Feb 15

Space Rocket History #197 – Apollo 10 – Ascent Stage Rendezvous, Docking & Jettisoning

As the lunar module approached, Young saw it through his sextant at a distance of 259 kilometers. Stafford and Cernan got a radar lock on the command module shortly after the insertion burn and watched with interest as the instrument measured the dwindling gap between the vehicles and demonstrated the theories of orbital mechanics in actual practice. Cernan especially liked the steady communications that kept both crews aware of what was happening.

Ascent stage of Apollo 10 LM viewed from CM.

Apollo 10 re-docking plan

CM and LM pre-jettison attitude

Dec 21

Space Rocket History #190 – Apollo 10 – The Launch

On May 18th 1969, a king, some congressmen, other distinguished guests, and a hundred thousand other watchers waited at scattered vantage points around the Cape area. At 49 minutes past noon, Rocco Petrone’s launch team sent Apollo 10 on its way to the United States’s second manned rendezvous with the moon.

Apollo 10 crew on the way to Pad 39B

Apollo 10 crew on the way to Pad 39B

Launch of Apollo 10

Launch of Apollo 10

Apollo 10

Apollo 10

Dec 07

Space Rocket History #188 – Apollo 10 – Command Module Pilot John Young

John Young enjoyed the longest career of any astronaut thus far. Over the course of 42 years of active NASA service he made six space flights and is the only person to have piloted, and been commander of, four different classes of spacecraft: Gemini, the Apollo Command/Service Module, the Apollo Lunar Module, and the Space Shuttle.

John Young training in the CM simulator

John Young training in the CM simulator

John Young looking at the flight plan

John Young looking at the flight plan

John Young suiting up

John Young suiting up

Nov 30

Space Rocket History #187 – Apollo 10 – Lunar Module Pilot Eugene Cernan

On Cernan’s second space flight, he was lunar module pilot of Apollo 10, May 18-26, 1969.  Apollo 10 was the first comprehensive lunar-orbital qualification and verification flight test of an Apollo lunar module. Cernan was accompanied on the 248,000 nautical sojourn to the moon by Thomas P. Stafford (spacecraft commander) and John W. Young (command module pilot).

Apollo 10 crew briefed on emergency egress slide at pad 39-B

Apollo 10 crew briefed on emergency egress slide at pad 39-B

Gene Cernan outside LM simulator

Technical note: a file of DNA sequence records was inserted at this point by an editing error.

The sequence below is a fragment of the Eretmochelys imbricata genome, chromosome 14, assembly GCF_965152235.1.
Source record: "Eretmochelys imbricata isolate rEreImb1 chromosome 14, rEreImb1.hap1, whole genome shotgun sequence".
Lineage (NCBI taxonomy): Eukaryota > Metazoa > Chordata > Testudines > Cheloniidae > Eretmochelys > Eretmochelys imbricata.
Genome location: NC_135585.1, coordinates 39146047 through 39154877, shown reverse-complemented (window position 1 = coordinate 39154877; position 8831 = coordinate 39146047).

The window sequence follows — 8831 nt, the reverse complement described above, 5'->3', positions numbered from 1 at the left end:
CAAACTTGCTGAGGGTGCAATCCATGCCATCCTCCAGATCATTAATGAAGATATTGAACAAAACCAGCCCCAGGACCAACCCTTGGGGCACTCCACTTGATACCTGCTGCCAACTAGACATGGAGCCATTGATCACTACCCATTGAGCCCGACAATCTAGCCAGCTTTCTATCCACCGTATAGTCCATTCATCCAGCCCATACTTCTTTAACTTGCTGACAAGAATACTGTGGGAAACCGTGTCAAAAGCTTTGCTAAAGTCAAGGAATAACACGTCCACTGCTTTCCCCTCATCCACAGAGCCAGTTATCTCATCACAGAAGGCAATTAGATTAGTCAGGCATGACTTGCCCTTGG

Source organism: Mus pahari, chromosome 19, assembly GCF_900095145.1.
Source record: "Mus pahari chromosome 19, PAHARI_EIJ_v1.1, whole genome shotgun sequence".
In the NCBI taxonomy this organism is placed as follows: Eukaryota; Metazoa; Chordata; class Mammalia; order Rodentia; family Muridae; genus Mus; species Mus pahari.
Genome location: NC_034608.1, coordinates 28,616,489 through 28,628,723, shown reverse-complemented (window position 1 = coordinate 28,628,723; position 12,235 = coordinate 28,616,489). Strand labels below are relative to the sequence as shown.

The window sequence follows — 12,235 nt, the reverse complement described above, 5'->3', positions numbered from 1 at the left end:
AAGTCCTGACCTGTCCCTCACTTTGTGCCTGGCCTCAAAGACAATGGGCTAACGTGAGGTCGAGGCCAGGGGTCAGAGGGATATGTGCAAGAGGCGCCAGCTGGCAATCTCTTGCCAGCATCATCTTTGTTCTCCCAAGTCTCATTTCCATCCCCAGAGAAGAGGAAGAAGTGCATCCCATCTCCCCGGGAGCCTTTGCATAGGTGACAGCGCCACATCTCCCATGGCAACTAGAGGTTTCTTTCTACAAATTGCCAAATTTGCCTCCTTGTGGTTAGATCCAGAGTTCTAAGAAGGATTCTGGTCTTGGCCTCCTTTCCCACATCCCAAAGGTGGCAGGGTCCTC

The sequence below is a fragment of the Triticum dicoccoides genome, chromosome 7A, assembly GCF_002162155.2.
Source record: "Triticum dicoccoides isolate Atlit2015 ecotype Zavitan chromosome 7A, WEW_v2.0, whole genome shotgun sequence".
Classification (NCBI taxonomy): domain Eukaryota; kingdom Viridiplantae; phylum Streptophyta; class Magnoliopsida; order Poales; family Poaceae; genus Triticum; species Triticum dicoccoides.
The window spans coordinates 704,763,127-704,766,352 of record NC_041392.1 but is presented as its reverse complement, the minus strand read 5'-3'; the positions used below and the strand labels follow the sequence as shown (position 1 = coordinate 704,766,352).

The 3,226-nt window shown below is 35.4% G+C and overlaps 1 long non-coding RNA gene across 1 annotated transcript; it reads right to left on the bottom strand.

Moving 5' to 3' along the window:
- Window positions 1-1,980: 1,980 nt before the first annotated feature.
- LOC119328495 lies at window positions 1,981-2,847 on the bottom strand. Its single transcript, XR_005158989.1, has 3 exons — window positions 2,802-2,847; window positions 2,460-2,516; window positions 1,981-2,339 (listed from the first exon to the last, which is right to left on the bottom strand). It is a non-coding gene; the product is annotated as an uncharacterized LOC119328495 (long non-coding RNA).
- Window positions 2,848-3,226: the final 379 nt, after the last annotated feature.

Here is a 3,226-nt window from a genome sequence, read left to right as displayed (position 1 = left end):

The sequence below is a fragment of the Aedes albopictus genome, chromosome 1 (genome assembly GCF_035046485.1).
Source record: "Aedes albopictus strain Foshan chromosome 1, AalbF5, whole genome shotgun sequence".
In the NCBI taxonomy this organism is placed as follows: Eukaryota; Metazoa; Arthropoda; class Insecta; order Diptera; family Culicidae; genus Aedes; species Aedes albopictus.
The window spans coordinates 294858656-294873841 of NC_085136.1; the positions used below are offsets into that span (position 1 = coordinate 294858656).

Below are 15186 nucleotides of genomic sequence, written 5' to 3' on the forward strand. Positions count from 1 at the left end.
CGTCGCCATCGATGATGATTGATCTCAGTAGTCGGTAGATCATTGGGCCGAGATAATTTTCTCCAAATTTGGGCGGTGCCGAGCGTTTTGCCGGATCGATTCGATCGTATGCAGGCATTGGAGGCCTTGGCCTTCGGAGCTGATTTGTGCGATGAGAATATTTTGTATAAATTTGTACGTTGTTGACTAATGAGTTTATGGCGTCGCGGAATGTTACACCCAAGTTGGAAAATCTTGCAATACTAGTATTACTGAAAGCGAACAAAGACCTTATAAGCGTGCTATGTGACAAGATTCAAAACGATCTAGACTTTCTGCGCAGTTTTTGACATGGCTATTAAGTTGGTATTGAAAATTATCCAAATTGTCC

Gene Cernan outside LM simulator

Apollo 10 un-official crew portrait

Apollo 10 un-official crew portrait

Nov 23

Space Rocket History #186 – Apollo 10 – Commander Thomas P. Stafford

Thomas P. Stafford was the first member of his Naval Academy Class of 1952 to pin on the first, second, and third stars of a General Officer. He flew six rendezvous in space; logged 507 hours and 43 minutes in space flight and wore the Air Force command Pilot Astronaut Wings. He has flown over 127 different types of aircraft and helicopters and four different types of spacecraft.

Stafford & Cernan training in the LM

Stafford & Cernan training in the LM

Apollo 10 crew inspect the emergency slide

Apollo 10 crew inspect the emergency slide

Apollo 10 crew in front of the launch pad

Apollo 10 crew in front of the launch pad

Nov 16

Space Rocket History #185 – Apollo 10 – Preparations

Although the contractors had shipped excellent spacecrafts, preparations at Kennedy did not go quickly from the assembly building to the launch pad. Testing was delayed several days in order to stay out of the way of Apollo 9 pre-flight activities. Also during maintenance to the Launch Control Center, the electrical power was switched off to replace a valve. The Apollo 10 launch vehicle’s pneumatic controls sensed the power outage, opened some valves and dumped 20,000 liters of fuel on the launch pad.

Apollo 10 logo

Apollo 10 logo

Apollo 10 roll out

Apollo 10 roll out

Apollo 10 and crew

Apollo 10 and crew

Jan 01

Space Rocket History #94 – Soyuz Development – Part 3

After Voskhod-2, an ideological vacuum, disorder, and vacillation cropped up in the Soviet maned space program. There was no clear-cut answer to which project should be the priority, a new series of Voskhods, artificial gravity experiments, or the construction of the Soyuzes.  However, during  August 1965 the wavering ended.  First priority was given to the Soyuzes.  A real all-hands rush job to develop and manufacture Soyuzes got underway. A new un-realistic schedule was created that required OKB-1 to supply, three Soyuz flight vehicles ready for testing, two in December of 1965 and one in January of 1966.

Shuttle vs. Soyuz Size

Shuttle vs. Soyuz Size

Igla Docking System

Igla Docking System

Proton K

Proton K